Millions of drivers would never consider taking to the road while intoxicated. Yet, many of these same motorists might commute when excessively tired. They might not realize that drowsy driving mimics many effects of drunk driving, and a tired driver could cause a crash on a Minnesota highway.
The dangers of drowsy driving
The National Highway Transportation Safety Administration noted that 2017 saw 50,000 injuries and 795 deaths resulting from drowsy driving. Those figures may surprise people who do not realize how dangerous driving while tired is.
Alertness may suffer when fatigue overwhelms a driver. Poor alertness might make it difficult to notice a car stalled ahead or that light has changed. At night or in inclement weather, diminished attention could become more dangerous.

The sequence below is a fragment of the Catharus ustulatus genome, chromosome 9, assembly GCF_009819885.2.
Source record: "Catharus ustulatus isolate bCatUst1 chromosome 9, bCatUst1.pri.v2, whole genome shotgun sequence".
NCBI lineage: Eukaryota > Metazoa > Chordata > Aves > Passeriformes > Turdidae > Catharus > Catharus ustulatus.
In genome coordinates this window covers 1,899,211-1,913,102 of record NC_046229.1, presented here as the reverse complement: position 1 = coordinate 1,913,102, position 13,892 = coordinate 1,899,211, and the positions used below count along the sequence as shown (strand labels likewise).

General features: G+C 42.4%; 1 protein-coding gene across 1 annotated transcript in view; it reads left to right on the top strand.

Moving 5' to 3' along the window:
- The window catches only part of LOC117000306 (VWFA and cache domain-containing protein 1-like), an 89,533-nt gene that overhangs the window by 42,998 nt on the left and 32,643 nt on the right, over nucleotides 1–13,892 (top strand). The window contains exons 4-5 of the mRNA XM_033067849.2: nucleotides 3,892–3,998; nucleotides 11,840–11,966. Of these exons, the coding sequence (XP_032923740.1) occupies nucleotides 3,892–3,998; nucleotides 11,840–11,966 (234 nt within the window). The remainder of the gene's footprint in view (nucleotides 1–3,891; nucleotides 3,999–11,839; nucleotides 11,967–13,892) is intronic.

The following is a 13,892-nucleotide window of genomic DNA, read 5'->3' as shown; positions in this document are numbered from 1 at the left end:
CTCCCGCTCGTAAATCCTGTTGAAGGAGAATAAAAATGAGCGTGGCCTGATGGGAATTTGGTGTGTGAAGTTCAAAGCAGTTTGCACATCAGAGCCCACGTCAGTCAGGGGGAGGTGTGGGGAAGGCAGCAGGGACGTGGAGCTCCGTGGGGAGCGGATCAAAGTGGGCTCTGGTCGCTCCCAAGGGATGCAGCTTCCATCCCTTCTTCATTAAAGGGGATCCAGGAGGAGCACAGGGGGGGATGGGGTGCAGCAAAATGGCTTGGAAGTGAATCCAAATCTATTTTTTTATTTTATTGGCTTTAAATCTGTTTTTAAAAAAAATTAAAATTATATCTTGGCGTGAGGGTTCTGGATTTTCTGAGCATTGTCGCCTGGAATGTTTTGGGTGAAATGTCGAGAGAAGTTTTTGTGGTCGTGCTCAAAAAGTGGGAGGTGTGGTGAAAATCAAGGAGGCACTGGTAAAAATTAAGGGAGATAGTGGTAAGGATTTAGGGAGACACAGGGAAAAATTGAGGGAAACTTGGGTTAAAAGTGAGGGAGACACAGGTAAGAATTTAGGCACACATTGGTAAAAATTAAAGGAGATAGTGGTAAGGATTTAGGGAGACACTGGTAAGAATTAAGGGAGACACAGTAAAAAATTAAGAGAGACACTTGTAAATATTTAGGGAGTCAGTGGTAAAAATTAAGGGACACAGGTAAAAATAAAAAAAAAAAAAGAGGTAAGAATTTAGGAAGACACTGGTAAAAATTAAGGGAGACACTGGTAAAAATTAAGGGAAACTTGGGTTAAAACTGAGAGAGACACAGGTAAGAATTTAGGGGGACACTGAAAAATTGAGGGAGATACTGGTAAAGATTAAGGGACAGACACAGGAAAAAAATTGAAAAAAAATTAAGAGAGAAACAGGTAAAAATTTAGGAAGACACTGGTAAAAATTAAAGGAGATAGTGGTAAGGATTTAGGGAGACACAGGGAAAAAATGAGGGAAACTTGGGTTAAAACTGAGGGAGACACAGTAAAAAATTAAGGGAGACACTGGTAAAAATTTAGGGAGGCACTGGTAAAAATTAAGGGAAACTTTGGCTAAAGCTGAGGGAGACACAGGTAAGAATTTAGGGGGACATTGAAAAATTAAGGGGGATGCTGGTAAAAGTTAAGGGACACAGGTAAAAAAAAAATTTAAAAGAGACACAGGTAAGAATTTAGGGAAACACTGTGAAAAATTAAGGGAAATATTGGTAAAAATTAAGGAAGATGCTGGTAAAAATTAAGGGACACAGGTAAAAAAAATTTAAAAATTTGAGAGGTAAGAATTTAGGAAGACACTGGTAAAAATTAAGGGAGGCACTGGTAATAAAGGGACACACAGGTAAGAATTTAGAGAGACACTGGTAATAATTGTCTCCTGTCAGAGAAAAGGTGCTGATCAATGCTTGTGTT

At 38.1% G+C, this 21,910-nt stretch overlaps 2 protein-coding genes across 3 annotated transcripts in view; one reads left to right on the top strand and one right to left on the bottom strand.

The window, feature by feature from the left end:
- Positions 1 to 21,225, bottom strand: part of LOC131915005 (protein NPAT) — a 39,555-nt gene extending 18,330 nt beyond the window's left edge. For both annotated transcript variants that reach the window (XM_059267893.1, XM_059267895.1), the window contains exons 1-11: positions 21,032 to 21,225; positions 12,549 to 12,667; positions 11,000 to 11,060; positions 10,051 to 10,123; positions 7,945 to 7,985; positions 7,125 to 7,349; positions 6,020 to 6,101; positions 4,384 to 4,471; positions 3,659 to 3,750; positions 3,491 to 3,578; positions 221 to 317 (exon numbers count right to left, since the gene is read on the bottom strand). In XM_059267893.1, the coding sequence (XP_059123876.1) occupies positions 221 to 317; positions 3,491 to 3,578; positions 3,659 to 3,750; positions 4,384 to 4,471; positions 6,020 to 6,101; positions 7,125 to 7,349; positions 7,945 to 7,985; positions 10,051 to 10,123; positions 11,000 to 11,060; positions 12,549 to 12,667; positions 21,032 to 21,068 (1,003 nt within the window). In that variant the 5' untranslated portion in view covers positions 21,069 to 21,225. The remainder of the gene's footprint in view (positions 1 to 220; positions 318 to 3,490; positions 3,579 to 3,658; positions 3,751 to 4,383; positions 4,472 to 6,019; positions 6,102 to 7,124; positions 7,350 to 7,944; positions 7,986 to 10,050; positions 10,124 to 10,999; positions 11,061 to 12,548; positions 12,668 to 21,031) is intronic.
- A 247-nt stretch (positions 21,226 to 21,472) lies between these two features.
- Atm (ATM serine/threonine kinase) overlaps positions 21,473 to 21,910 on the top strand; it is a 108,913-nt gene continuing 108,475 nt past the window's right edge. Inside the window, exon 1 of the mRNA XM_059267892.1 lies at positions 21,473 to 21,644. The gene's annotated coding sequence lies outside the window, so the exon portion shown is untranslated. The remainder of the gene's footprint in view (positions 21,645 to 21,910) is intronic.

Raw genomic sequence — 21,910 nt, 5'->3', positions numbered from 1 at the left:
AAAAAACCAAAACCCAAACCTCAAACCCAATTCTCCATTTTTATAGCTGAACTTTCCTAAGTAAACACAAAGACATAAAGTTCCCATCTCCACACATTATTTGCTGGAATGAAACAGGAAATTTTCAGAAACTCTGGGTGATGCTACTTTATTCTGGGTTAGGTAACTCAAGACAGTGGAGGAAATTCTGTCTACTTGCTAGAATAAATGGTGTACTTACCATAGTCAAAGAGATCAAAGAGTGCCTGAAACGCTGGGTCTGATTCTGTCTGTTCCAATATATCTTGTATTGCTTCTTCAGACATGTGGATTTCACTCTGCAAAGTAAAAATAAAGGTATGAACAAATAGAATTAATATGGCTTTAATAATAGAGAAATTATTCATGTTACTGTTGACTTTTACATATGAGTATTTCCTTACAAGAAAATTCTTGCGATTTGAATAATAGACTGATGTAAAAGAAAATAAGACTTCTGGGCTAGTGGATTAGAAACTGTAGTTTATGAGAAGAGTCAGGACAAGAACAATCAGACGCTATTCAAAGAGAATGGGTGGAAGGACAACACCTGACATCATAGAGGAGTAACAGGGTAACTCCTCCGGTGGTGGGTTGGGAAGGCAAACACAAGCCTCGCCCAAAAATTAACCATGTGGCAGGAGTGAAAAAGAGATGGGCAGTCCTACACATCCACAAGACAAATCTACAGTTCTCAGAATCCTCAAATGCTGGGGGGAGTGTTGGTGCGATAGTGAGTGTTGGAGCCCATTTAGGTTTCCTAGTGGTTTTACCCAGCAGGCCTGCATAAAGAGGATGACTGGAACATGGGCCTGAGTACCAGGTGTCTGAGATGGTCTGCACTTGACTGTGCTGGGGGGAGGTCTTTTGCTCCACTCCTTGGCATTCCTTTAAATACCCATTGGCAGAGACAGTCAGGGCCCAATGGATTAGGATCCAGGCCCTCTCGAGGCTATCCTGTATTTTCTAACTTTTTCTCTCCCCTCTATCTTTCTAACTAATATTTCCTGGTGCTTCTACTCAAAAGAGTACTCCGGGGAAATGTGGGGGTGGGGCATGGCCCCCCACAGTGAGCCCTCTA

Extreme fatigue may result in someone outright falling asleep at the wheel. Such incidents are not limited to long-haul truckers, as even someone traveling short distances by car could pass out from exhaustion or illness. Others might not lose consciousness but could reach the verge of doing so. Their vehicle might weave out of a lane and hit another car.
Other problems can arise when someone struggles with fatigue while driving. A driver could become prone to daydreaming, which affects awareness. Sometimes, the driver’s head could droop, impairing vision.
Fatigued driving and accidents
Victims of car crashes could suffer permanent disabilities or even lose their lives in a collision. If a driver ignored warning signs about being too sleepy to drive, the driver might pay the price in a civil lawsuit. However, sufficient auto insurance coverage might cover the driver’s losses and expedite a settlement.
Ultimately, any behavior that puts others in harm’s way might be negligent. Driving while fatigued may fit that description.